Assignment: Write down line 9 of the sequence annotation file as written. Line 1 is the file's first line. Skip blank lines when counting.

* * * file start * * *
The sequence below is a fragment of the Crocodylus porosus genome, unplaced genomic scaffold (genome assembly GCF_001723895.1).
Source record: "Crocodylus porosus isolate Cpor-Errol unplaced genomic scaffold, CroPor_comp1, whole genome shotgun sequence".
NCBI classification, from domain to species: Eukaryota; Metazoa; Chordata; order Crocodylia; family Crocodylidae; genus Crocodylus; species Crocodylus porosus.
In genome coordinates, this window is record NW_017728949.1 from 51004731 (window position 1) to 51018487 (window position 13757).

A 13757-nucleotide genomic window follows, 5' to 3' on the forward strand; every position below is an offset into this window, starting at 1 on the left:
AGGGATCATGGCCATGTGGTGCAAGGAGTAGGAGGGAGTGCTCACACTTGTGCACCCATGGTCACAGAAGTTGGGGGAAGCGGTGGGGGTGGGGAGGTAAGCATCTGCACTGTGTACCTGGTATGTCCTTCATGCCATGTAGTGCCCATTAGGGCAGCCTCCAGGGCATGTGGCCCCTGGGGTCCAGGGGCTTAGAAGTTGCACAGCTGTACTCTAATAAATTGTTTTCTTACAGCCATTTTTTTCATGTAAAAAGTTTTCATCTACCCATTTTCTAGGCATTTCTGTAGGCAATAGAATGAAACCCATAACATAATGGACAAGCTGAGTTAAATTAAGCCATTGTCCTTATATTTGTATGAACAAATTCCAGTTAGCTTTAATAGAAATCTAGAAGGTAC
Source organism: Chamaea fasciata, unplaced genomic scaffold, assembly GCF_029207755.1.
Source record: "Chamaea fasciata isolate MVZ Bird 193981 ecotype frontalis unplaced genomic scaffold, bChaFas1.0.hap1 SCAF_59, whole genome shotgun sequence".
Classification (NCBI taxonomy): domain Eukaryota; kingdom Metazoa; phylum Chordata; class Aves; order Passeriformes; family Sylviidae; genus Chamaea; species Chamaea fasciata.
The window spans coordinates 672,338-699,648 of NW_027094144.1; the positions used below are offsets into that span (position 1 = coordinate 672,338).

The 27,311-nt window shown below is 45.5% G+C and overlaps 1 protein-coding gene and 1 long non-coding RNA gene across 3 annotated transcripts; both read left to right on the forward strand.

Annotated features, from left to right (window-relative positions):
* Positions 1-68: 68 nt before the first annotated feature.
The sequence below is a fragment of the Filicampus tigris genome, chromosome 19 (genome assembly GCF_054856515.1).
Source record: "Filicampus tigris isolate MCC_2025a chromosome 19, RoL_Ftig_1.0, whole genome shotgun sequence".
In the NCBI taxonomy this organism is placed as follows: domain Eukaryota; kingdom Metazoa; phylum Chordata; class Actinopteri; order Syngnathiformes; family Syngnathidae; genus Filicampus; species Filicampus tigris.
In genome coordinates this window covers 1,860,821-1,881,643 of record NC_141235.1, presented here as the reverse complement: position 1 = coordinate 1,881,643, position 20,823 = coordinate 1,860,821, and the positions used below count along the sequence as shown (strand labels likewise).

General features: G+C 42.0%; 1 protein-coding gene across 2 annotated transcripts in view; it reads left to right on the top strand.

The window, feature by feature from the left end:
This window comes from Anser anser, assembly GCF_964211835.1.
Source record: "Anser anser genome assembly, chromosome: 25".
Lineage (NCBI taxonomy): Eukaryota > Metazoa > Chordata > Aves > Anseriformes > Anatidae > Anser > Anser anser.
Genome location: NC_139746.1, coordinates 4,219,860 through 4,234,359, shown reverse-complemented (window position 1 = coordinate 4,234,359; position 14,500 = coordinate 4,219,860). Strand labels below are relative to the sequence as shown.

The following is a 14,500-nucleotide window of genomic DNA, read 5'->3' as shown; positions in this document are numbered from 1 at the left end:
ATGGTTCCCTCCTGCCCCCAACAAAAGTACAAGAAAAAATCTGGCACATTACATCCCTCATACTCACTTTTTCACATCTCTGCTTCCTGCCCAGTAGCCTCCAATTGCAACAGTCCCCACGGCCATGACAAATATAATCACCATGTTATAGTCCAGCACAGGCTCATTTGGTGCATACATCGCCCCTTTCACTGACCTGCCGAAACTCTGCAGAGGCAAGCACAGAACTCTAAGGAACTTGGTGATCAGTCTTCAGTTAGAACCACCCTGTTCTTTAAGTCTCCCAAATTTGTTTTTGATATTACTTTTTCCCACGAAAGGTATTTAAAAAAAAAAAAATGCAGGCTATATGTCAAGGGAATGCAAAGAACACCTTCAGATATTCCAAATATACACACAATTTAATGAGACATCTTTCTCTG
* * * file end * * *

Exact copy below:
Classification (NCBI taxonomy): domain Eukaryota; kingdom Metazoa; phylum Chordata; class Aves; order Passeriformes; family Sylviidae; genus Chamaea; species Chamaea fasciata.